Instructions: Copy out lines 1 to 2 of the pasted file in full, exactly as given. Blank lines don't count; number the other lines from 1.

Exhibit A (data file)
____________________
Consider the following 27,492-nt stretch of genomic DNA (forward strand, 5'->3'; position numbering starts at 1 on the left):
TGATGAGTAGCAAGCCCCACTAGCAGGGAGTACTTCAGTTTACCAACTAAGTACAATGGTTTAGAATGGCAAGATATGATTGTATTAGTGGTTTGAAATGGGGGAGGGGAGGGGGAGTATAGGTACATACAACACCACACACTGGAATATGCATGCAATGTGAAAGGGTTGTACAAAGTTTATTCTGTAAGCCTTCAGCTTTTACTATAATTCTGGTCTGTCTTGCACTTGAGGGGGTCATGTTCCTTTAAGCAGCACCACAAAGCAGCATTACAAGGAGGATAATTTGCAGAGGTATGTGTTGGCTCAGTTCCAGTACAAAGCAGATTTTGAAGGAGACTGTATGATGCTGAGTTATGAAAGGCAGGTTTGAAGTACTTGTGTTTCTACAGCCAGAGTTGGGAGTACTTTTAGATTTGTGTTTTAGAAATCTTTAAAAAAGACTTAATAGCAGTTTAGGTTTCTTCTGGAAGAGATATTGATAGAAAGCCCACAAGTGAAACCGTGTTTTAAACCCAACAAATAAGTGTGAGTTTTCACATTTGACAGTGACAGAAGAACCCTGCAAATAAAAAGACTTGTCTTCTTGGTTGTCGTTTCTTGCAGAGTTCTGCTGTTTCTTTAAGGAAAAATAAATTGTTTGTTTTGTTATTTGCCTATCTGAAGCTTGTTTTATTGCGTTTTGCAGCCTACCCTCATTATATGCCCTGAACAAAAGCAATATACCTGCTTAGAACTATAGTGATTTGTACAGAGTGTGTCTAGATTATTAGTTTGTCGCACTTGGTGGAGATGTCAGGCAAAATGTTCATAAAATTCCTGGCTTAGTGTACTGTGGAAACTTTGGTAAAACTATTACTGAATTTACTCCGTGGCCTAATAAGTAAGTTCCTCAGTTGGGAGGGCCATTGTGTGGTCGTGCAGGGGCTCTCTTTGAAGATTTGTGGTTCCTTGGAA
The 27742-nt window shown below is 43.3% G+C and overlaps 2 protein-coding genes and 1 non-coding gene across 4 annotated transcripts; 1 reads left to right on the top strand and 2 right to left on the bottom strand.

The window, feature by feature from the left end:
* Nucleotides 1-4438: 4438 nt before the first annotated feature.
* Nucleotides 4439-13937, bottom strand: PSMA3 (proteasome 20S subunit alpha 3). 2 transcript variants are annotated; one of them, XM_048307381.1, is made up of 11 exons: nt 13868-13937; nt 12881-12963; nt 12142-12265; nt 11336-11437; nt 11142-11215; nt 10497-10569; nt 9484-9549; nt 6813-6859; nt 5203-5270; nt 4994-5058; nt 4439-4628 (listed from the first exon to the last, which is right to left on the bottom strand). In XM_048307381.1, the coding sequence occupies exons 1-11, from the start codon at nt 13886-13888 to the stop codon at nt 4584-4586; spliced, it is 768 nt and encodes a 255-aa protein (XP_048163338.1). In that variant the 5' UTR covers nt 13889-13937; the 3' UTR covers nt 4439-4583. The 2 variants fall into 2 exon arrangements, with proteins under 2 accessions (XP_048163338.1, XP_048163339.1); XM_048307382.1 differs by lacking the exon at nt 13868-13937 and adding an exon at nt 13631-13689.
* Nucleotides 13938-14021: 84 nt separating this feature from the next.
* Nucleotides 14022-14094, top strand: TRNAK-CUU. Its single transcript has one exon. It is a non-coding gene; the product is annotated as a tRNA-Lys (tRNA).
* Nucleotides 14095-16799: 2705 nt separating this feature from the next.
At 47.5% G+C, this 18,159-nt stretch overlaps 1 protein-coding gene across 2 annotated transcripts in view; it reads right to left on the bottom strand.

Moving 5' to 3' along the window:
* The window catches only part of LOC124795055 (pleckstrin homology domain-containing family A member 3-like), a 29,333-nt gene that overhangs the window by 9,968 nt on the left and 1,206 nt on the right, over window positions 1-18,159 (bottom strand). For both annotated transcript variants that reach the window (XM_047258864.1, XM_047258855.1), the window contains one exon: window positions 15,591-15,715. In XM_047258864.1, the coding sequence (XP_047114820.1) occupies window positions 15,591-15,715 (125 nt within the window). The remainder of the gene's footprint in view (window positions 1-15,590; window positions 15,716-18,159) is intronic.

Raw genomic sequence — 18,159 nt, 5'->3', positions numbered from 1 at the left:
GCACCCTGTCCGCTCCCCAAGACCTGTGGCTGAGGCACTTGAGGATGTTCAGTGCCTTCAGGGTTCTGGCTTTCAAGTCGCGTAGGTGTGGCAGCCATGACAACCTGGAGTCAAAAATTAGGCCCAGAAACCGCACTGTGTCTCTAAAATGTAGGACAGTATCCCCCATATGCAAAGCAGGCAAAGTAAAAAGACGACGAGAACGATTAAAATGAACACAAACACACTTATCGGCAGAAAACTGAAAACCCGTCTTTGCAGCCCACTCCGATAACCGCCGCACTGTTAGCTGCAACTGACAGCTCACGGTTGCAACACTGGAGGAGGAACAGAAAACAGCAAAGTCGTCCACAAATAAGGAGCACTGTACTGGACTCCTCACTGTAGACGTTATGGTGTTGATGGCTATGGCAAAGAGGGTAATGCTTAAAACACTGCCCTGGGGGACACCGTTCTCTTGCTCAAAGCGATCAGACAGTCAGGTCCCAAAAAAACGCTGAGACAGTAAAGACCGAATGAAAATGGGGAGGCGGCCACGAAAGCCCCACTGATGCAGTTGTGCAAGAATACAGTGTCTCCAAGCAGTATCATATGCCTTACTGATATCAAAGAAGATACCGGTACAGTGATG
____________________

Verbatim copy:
Consider the following 27,492-nt stretch of genomic DNA (forward strand, 5'->3'; position numbering starts at 1 on the left):
TGATGAGTAGCAAGCCCCACTAGCAGGGAGTACTTCAGTTTACCAACTAAGTACAATGGTTTAGAATGGCAAGATATGATTGTATTAGTGGTTTGAAATGGGGGAGGGGAGGGGGAGTATAGGTACATACAACACCACACACTGGAATATGCATGCAATGTGAAAGGGTTGTACAAAGTTTATTCTGTAAGCCTTCAGCTTTTACTATAATTCTGGTCTGTCTTGCACTTGAGGGGGTCATGTTCCTTTAAGCAGCACCACAAAGCAGCATTACAAGGAGGATAATTTGCAGAGGTATGTGTTGGCTCAGTTCCAGTACAAAGCAGATTTTGAAGGAGACTGTATGATGCTGAGTTATGAAAGGCAGGTTTGAAGTACTTGTGTTTCTACAGCCAGAGTTGGGAGTACTTTTAGATTTGTGTTTTAGAAATCTTTAAAAAAGACTTAATAGCAGTTTAGGTTTCTTCTGGAAGAGATATTGATAGAAAGCCCACAAGTGAAACCGTGTTTTAAACCCAACAAATAAGTGTGAGTTTTCACATTTGACAGTGACAGAAGAACCCTGCAAATAAAAAGACTTGTCTTCTTGGTTGTCGTTTCTTGCAGAGTTCTGCTGTTTCTTTAAGGAAAAATAAATTGTTTGTTTTGTTATTTGCCTATCTGAAGCTTGTTTTATTGCGTTTTGCAGCCTACCCTCATTATATGCCCTGAACAAAAGCAATATACCTGCTTAGAACTATAGTGATTTGTACAGAGTGTGTCTAGATTATTAGTTTGTCGCACTTGGTGGAGATGTCAGGCAAAATGTTCATAAAATTCCTGGCTTAGTGTACTGTGGAAACTTTGGTAAAACTATTACTGAATTTACTCCGTGGCCTAATAAGTAAGTTCCTCAGTTGGGAGGGCCATTGTGTGGTCGTGCAGGGGCTCTCTTTGAAGATTTGTGGTTCCTTGGAA